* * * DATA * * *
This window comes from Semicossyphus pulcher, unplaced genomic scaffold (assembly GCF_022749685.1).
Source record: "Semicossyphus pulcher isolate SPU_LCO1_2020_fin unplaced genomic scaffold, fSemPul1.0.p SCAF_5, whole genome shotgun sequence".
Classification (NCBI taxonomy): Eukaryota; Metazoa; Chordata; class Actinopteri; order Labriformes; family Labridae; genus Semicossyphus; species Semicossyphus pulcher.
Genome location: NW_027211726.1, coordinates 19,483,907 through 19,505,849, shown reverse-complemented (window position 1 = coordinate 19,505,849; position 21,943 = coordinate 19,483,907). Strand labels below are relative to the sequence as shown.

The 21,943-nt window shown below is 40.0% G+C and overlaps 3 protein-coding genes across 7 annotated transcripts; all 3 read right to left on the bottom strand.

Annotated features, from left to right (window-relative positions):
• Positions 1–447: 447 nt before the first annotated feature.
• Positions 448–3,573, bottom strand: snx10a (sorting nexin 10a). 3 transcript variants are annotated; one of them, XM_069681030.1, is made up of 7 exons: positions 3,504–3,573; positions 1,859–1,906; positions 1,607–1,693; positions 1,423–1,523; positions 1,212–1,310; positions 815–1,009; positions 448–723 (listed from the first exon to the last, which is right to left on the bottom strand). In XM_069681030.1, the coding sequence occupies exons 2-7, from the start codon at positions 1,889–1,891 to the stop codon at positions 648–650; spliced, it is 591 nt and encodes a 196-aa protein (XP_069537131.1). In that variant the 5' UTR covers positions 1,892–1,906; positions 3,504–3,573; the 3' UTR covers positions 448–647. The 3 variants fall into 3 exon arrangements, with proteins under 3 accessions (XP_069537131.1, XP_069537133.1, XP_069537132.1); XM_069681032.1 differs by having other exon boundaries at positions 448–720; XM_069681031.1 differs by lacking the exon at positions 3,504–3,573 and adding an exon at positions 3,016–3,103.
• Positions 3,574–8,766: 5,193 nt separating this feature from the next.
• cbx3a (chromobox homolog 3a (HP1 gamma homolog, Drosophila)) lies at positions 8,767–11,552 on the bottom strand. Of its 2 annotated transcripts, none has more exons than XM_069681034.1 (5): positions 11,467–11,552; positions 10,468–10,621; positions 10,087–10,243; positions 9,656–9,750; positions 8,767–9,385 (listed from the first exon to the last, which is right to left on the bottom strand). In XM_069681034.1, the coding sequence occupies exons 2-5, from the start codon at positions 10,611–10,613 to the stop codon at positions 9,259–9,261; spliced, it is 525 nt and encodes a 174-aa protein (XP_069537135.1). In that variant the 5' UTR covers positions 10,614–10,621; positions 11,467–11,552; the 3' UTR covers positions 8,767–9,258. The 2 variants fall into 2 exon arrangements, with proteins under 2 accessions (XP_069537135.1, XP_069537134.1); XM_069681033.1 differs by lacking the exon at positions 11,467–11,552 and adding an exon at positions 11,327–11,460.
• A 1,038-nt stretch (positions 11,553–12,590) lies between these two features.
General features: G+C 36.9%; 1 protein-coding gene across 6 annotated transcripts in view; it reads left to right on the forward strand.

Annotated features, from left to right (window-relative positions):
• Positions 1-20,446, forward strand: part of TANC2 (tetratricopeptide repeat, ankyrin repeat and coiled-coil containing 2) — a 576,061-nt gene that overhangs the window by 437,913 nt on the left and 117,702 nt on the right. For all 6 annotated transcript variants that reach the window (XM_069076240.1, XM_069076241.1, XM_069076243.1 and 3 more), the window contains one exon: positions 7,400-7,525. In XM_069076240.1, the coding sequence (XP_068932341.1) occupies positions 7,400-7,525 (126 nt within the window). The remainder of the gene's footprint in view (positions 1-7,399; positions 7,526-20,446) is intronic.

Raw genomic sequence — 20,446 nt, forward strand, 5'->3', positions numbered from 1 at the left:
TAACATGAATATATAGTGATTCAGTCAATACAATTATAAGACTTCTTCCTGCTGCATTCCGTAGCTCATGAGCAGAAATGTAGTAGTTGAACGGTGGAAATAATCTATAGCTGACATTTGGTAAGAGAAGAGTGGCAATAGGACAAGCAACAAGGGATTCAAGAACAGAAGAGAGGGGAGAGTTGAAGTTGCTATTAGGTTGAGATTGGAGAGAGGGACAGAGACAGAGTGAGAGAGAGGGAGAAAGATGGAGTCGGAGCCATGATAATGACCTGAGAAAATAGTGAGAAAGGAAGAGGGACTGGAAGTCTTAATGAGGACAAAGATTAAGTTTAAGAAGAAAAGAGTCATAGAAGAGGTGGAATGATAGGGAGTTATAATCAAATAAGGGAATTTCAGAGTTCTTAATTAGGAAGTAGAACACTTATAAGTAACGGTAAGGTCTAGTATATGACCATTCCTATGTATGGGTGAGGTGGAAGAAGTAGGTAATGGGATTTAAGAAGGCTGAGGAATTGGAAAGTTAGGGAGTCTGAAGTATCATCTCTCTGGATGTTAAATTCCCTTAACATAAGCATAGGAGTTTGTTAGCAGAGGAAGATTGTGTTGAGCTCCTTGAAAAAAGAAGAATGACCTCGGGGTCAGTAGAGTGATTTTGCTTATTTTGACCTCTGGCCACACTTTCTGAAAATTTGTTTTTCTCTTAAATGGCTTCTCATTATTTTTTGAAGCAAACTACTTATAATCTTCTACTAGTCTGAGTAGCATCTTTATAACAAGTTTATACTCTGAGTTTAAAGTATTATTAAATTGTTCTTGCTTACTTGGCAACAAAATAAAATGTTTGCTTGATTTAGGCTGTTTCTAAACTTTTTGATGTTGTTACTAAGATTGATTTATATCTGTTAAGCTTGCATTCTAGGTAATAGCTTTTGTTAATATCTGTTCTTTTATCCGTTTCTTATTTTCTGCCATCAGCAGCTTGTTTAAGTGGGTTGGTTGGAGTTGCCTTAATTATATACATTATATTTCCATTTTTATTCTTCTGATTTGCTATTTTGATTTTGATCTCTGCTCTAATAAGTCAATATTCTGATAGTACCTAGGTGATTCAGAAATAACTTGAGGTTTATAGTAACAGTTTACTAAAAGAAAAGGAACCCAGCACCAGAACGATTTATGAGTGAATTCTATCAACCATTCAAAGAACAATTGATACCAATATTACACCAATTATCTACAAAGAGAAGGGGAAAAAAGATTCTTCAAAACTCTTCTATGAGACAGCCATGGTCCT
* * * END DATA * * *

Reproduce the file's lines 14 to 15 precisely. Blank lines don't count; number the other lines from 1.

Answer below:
• Positions 1-20,446, forward strand: part of TANC2 (tetratricopeptide repeat, ankyrin repeat and coiled-coil containing 2) — a 576,061-nt gene that overhangs the window by 437,913 nt on the left and 117,702 nt on the right. For all 6 annotated transcript variants that reach the window (XM_069076240.1, XM_069076241.1, XM_069076243.1 and 3 more), the window contains one exon: positions 7,400-7,525. In XM_069076240.1, the coding sequence (XP_068932341.1) occupies positions 7,400-7,525 (126 nt within the window). The remainder of the gene's footprint in view (positions 1-7,399; positions 7,526-20,446) is intronic.

Raw genomic sequence — 20,446 nt, forward strand, 5'->3', positions numbered from 1 at the left: